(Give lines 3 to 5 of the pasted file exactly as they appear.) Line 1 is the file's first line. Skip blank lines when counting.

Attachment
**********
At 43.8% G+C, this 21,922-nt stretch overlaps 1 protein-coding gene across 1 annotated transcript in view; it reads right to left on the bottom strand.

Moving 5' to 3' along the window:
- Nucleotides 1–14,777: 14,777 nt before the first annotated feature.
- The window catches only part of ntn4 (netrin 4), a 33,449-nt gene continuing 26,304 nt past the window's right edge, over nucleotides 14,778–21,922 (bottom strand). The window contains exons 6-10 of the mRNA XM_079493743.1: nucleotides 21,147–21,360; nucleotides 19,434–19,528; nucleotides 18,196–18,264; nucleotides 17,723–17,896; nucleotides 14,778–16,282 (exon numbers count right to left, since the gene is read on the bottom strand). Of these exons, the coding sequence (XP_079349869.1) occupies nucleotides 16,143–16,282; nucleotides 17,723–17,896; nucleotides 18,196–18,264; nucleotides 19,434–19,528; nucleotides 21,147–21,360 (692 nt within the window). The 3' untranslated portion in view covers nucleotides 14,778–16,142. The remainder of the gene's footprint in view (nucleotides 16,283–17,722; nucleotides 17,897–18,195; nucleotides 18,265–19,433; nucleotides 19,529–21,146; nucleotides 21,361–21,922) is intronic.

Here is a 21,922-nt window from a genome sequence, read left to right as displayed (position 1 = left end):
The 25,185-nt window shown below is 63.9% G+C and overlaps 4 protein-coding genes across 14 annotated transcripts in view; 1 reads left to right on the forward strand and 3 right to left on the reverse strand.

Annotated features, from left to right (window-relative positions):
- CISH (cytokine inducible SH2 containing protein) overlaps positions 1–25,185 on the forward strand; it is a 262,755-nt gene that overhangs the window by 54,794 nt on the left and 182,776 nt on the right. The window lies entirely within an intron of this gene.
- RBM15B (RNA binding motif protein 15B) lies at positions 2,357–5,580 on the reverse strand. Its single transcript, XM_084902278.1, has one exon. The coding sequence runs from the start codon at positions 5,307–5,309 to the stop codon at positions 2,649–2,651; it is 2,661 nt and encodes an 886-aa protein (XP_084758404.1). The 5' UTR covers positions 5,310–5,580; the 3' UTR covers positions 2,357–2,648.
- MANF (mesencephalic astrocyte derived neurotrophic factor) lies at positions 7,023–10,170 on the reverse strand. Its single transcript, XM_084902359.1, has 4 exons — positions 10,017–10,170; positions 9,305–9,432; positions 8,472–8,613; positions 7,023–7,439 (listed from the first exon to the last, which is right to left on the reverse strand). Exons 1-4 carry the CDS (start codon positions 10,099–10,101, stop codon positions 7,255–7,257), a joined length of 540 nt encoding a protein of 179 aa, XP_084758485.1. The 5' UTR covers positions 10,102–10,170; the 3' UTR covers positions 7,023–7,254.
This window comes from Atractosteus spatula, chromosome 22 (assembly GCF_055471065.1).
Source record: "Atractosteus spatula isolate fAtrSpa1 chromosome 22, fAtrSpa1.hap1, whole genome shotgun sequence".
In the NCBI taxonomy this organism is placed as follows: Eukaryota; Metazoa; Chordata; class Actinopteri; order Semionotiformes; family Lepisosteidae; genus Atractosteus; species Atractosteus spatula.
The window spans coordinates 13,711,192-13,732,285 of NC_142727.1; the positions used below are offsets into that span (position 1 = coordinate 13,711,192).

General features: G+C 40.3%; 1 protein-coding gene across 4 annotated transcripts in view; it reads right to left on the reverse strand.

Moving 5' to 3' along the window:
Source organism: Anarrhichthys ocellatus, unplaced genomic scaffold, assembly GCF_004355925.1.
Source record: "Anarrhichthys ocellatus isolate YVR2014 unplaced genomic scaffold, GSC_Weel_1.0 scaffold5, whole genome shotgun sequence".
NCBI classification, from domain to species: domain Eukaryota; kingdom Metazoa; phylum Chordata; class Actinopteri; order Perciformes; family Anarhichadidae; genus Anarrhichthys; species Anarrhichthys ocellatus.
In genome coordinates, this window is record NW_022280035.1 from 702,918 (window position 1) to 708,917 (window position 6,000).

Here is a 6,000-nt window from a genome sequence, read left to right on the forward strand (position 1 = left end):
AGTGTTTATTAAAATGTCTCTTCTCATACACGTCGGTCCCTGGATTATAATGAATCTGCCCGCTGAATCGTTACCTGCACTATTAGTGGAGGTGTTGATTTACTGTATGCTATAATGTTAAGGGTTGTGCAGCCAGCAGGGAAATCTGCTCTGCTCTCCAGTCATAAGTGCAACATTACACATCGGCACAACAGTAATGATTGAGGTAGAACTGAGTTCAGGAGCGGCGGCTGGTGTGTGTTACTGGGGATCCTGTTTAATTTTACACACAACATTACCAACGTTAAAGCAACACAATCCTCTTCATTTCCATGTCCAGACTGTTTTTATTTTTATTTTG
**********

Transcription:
- Nucleotides 1–14,777: 14,777 nt before the first annotated feature.
- The window catches only part of ntn4 (netrin 4), a 33,449-nt gene continuing 26,304 nt past the window's right edge, over nucleotides 14,778–21,922 (bottom strand). The window contains exons 6-10 of the mRNA XM_079493743.1: nucleotides 21,147–21,360; nucleotides 19,434–19,528; nucleotides 18,196–18,264; nucleotides 17,723–17,896; nucleotides 14,778–16,282 (exon numbers count right to left, since the gene is read on the bottom strand). Of these exons, the coding sequence (XP_079349869.1) occupies nucleotides 16,143–16,282; nucleotides 17,723–17,896; nucleotides 18,196–18,264; nucleotides 19,434–19,528; nucleotides 21,147–21,360 (692 nt within the window). The 3' untranslated portion in view covers nucleotides 14,778–16,142. The remainder of the gene's footprint in view (nucleotides 16,283–17,722; nucleotides 17,897–18,195; nucleotides 18,265–19,433; nucleotides 19,529–21,146; nucleotides 21,361–21,922) is intronic.

Here is a 21,922-nt window from a genome sequence, read left to right as displayed (position 1 = left end):